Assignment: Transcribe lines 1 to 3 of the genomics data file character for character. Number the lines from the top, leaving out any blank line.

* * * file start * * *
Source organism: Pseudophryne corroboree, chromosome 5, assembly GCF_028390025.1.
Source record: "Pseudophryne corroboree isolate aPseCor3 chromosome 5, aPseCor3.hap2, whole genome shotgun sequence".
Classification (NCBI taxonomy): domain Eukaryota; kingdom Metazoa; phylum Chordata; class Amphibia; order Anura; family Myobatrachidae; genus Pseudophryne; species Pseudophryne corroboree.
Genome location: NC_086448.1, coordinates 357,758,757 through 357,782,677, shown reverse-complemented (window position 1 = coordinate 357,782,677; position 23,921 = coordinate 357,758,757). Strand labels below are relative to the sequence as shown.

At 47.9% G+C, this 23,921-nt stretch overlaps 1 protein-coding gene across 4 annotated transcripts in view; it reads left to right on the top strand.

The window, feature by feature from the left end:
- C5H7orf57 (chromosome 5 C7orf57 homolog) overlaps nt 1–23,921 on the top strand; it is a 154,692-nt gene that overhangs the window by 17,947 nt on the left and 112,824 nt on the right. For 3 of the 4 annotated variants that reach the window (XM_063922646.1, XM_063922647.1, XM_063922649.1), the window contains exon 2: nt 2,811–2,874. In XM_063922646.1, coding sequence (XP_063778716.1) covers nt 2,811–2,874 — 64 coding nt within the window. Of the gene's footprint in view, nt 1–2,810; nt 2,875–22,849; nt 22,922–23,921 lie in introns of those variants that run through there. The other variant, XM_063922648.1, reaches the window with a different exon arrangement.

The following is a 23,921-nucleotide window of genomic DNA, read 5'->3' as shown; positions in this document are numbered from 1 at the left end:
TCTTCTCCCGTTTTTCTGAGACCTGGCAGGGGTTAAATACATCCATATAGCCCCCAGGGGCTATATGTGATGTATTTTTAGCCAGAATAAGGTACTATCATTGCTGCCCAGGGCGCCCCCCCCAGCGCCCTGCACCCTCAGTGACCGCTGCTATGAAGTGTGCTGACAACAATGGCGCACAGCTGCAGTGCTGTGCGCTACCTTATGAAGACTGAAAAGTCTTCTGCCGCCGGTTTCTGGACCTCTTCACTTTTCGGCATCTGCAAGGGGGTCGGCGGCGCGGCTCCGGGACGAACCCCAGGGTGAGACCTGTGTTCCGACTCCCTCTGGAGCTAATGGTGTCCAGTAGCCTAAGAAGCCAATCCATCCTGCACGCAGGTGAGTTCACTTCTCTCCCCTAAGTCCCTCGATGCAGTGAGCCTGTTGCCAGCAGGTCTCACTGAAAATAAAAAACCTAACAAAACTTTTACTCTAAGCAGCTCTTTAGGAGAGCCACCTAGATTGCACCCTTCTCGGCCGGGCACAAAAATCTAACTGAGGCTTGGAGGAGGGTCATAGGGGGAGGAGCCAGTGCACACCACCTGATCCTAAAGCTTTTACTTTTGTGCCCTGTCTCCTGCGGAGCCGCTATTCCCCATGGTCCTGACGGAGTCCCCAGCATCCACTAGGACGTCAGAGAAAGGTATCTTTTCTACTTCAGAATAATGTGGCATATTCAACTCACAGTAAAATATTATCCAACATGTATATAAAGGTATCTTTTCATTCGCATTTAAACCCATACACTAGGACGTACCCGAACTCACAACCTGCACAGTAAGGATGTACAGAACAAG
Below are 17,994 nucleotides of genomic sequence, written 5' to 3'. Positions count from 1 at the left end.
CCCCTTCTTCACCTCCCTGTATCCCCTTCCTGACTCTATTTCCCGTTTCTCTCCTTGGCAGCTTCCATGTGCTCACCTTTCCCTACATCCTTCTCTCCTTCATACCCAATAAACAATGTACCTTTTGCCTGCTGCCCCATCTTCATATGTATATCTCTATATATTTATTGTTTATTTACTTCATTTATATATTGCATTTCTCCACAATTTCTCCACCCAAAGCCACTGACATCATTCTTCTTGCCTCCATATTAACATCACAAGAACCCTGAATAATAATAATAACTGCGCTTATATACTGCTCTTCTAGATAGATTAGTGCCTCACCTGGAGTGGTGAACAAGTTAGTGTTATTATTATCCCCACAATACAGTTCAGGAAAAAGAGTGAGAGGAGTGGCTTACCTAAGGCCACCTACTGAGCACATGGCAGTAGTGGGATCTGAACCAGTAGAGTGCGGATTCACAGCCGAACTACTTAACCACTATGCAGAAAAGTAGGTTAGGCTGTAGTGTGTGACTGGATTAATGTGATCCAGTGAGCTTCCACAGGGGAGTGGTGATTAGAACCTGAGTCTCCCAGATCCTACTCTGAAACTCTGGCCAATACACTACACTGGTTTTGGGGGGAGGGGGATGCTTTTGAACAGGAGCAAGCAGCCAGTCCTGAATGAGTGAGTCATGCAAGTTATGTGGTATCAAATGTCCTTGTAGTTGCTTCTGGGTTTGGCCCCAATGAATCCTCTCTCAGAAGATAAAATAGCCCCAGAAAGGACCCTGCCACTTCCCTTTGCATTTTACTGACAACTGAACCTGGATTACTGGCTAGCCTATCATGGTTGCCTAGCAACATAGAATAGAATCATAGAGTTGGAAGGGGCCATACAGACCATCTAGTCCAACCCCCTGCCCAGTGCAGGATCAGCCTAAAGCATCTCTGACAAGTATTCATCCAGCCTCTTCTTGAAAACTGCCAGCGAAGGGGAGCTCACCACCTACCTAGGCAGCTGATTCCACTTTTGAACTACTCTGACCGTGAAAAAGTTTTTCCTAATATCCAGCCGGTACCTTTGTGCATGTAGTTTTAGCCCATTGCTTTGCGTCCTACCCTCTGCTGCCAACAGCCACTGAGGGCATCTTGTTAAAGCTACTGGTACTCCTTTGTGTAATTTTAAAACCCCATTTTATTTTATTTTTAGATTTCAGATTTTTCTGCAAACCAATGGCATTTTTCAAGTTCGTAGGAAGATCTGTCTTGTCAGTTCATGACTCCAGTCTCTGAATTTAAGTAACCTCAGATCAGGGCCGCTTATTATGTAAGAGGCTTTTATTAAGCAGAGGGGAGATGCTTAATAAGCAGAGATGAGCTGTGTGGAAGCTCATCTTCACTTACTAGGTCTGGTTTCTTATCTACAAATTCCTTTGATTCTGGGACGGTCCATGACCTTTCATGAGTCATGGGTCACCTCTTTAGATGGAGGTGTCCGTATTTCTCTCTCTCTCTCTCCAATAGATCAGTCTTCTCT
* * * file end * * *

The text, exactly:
Source organism: Pseudophryne corroboree, chromosome 5, assembly GCF_028390025.1.
Source record: "Pseudophryne corroboree isolate aPseCor3 chromosome 5, aPseCor3.hap2, whole genome shotgun sequence".
Classification (NCBI taxonomy): domain Eukaryota; kingdom Metazoa; phylum Chordata; class Amphibia; order Anura; family Myobatrachidae; genus Pseudophryne; species Pseudophryne corroboree.